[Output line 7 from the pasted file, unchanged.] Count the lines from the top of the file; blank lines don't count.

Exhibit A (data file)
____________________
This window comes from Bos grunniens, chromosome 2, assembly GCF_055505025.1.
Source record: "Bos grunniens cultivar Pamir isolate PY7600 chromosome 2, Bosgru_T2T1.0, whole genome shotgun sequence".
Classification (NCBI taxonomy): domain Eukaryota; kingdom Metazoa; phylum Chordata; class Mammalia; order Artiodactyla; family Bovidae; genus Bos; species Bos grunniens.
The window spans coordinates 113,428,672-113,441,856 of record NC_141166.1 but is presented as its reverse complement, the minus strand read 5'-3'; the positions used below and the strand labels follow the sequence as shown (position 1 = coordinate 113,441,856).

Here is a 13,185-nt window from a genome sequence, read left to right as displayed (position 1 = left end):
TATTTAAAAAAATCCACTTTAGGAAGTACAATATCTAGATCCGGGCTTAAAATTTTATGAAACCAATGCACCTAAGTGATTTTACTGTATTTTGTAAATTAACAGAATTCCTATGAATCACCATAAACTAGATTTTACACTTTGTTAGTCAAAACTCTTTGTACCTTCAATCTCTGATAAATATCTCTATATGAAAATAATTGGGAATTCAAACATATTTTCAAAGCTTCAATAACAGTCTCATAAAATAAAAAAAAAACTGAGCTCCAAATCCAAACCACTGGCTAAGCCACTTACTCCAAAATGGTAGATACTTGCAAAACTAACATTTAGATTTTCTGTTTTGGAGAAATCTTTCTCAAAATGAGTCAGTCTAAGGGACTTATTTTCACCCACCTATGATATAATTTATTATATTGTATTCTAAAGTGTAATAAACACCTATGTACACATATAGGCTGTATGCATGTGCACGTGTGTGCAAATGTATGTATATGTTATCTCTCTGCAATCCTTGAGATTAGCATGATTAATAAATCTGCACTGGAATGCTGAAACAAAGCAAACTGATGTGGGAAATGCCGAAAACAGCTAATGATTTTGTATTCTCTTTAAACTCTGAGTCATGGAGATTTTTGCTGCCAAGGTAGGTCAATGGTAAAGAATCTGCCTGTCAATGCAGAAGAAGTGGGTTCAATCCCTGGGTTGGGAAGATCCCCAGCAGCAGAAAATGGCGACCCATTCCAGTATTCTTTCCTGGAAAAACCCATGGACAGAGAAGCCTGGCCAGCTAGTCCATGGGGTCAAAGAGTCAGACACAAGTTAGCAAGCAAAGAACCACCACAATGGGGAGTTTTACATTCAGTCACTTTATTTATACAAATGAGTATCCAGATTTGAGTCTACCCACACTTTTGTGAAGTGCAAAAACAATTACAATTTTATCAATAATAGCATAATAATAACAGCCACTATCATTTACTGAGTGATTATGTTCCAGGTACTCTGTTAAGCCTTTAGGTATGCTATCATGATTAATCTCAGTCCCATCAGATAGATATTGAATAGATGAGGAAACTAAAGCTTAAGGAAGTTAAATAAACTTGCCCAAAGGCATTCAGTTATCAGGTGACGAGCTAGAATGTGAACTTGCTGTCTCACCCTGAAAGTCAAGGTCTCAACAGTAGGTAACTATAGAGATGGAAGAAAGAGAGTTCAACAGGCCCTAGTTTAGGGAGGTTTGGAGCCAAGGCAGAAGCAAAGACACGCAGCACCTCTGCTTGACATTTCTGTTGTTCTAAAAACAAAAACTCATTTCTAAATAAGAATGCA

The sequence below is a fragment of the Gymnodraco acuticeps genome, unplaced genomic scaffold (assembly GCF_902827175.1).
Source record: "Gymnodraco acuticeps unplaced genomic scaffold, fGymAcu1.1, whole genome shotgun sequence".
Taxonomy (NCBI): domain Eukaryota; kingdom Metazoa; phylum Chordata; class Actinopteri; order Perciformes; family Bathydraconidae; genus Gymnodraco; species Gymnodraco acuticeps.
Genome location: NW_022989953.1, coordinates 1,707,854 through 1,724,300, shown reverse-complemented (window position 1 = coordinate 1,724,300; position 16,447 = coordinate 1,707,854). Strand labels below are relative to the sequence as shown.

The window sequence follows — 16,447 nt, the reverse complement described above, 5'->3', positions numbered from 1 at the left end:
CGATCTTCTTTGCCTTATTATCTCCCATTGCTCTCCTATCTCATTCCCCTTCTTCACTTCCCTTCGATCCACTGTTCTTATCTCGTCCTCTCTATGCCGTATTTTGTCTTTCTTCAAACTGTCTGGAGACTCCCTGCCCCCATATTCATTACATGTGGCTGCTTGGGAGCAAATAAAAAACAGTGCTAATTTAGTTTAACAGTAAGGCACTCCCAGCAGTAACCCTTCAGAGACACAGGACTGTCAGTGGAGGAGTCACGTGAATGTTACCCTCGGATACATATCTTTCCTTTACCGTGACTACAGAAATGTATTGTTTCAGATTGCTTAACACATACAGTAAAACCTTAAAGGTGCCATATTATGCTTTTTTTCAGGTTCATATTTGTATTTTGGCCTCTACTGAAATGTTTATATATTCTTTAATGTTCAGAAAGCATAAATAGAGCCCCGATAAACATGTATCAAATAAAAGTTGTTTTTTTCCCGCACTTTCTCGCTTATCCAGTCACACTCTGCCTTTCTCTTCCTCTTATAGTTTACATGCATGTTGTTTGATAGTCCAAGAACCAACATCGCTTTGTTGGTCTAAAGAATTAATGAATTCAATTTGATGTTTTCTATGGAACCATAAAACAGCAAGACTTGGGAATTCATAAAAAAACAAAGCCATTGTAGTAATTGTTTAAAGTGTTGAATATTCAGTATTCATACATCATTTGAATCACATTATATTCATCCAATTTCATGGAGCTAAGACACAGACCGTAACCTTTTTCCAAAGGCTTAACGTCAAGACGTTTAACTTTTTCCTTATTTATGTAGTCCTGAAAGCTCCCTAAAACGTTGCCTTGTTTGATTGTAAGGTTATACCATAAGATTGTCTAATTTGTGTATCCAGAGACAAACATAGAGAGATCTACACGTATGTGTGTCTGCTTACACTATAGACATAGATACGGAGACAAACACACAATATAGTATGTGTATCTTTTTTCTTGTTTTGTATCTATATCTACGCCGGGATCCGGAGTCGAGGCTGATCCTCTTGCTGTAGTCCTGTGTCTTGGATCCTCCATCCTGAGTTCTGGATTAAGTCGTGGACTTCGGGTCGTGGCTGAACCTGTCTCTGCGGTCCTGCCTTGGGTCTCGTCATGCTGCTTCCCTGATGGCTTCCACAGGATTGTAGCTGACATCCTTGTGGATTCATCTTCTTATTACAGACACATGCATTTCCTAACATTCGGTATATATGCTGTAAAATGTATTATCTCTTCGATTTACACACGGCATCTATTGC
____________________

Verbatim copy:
The sequence below is a fragment of the Gymnodraco acuticeps genome, unplaced genomic scaffold (assembly GCF_902827175.1).